The album closes out with “Datzun”, perhaps the epitome of what Mangoo has to offer, belting out those tremendous, delightful vocals, blaring the fuzz to satisfaction, driving hard with the drums and bass, intertwined with the ever present and quiriky keyboards that add to the delight and signature of Mangoo’s superb music, setting an established tone for choice hooks and riffs, powerful and muscular in tone, skilled, unique, and admirable in effort and ability.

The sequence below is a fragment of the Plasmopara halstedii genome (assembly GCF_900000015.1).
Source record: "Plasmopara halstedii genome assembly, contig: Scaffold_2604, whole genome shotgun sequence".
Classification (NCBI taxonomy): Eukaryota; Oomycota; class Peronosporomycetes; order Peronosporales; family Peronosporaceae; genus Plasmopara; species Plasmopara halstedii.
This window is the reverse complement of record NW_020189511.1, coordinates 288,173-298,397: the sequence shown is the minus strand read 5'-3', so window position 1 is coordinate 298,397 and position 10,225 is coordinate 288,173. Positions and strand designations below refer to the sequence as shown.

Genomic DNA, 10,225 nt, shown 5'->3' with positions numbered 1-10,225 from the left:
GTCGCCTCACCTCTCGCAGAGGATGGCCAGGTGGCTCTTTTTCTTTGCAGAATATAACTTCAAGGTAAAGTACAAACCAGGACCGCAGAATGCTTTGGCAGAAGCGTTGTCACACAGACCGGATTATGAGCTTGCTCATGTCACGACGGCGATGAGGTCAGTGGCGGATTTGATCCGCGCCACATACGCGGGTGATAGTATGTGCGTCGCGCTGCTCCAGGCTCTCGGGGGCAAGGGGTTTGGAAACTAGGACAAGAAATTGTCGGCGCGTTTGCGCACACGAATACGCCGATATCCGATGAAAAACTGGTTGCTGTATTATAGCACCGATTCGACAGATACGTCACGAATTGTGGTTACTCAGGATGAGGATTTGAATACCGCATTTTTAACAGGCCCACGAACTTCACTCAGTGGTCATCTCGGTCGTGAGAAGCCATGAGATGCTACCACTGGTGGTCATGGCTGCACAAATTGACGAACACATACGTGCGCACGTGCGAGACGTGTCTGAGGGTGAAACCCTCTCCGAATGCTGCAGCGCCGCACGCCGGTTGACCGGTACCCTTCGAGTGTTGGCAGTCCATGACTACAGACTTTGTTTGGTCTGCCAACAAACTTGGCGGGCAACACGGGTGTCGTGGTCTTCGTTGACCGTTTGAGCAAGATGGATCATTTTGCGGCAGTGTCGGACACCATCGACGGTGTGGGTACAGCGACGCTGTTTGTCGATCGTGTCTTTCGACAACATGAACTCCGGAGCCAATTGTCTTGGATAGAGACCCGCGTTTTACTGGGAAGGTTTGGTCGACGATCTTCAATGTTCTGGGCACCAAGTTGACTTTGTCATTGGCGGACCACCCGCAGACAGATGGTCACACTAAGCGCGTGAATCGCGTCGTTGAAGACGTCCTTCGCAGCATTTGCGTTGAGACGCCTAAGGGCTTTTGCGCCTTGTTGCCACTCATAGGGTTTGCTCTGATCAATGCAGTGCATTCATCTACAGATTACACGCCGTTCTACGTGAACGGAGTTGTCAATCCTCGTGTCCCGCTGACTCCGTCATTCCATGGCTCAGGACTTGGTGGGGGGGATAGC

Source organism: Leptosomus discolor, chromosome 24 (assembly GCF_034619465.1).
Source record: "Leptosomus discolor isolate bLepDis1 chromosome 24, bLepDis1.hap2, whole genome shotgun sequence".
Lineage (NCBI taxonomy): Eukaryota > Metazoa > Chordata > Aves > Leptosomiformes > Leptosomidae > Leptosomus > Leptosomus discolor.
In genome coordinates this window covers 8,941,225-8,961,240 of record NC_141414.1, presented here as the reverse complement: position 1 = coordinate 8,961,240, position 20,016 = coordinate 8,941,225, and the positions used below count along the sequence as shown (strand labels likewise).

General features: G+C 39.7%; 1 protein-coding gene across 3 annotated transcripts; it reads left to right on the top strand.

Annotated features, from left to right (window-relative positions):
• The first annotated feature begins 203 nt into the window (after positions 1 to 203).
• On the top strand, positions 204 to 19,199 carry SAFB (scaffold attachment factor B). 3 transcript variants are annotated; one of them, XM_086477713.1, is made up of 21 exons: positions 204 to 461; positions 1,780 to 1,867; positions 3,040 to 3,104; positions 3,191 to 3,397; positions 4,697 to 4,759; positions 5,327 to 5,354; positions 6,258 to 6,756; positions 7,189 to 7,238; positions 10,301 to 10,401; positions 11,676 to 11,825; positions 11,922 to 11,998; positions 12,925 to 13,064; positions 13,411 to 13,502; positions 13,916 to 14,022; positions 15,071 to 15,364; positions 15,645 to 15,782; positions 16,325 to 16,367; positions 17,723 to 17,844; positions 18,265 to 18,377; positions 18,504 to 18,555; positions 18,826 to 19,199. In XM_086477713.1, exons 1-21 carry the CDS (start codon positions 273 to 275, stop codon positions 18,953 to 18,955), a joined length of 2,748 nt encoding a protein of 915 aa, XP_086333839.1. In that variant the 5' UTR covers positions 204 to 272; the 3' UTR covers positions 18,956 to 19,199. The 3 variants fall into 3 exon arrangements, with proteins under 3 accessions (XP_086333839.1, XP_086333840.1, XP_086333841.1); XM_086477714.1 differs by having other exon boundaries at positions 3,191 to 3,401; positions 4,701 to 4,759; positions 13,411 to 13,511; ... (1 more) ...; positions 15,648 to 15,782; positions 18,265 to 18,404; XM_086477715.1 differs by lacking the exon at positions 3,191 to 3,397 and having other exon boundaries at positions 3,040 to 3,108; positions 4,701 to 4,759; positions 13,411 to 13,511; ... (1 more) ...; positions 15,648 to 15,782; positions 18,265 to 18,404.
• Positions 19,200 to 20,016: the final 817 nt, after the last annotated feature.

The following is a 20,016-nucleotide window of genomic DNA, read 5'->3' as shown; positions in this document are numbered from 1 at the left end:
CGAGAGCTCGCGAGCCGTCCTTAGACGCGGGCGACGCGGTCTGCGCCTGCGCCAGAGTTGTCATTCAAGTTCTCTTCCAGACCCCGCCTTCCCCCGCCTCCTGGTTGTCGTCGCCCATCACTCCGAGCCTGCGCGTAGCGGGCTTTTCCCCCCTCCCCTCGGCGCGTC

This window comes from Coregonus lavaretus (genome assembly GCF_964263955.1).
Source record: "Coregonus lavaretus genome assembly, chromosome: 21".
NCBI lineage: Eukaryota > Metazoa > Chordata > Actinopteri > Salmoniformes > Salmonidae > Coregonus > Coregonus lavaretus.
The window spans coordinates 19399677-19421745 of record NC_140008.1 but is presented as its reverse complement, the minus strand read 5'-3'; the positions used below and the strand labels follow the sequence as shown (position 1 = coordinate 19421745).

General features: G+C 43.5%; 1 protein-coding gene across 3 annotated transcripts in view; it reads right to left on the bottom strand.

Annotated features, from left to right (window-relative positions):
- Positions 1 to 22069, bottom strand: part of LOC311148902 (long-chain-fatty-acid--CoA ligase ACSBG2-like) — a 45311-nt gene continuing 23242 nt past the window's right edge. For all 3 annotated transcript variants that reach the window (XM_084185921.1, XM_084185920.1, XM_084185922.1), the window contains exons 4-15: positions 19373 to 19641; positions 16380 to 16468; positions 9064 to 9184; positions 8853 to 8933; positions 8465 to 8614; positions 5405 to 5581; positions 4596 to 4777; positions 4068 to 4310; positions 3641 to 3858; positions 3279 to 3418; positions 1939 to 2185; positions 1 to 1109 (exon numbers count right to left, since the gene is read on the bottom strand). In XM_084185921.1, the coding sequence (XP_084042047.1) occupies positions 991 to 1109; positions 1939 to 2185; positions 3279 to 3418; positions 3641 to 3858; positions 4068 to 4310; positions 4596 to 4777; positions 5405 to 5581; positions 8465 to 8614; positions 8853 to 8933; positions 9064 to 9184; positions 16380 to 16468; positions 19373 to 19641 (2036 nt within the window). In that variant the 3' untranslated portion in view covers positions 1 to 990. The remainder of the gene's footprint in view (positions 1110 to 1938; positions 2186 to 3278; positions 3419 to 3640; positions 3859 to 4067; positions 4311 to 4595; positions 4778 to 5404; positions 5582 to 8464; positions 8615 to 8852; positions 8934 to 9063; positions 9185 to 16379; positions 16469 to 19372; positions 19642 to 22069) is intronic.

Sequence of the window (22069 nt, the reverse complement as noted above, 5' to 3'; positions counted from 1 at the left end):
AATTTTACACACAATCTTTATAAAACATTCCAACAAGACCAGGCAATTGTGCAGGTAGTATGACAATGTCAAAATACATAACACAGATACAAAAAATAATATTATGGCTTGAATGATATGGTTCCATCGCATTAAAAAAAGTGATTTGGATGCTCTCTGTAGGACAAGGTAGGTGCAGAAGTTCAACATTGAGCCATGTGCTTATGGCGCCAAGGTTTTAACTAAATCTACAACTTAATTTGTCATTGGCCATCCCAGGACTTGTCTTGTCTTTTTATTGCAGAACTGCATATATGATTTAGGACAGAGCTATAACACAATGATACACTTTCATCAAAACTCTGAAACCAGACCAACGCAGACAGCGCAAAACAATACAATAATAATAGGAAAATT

Over the past few years Small Stone Records has established itself as THE source for obtaining CDs or vinyl of many of the highest quality metal artists the industry has to offer. They represent many up and coming bands, most of which have not yet been established in the mainstream, so don't necessarily get to be rock bands full time, aren't recognizable by large sections of the paying public, and don't always have their music playing on your local radio station, which typically is accepted as a sign of success, along with the monetary rewards that accompany widespread notoriety. But there is one unique identifier for these groups that establishes them as having 'made it'. If they have been signed by Small Stone Records you can rest assured they are one of the absolute best rock bands you are likely to find cranking out stoner, sludge, doom, or psychedelic tunes of the highest quality. And of the available bands from Small Stone Records comes one of their newest signings, Mangoo, who rises to the absolute top of the heap of great and wonderful stoner rock bands. And with Mangoo’s first Small Stone release, “Neverland”, is delivered an album worthy of purchase, worthy of inclusion in any consideration for upcoming awards, and with any luck, or if it just happens to catch the right ear, maybe worthy of widespread notoriety and all the trappings that come with it.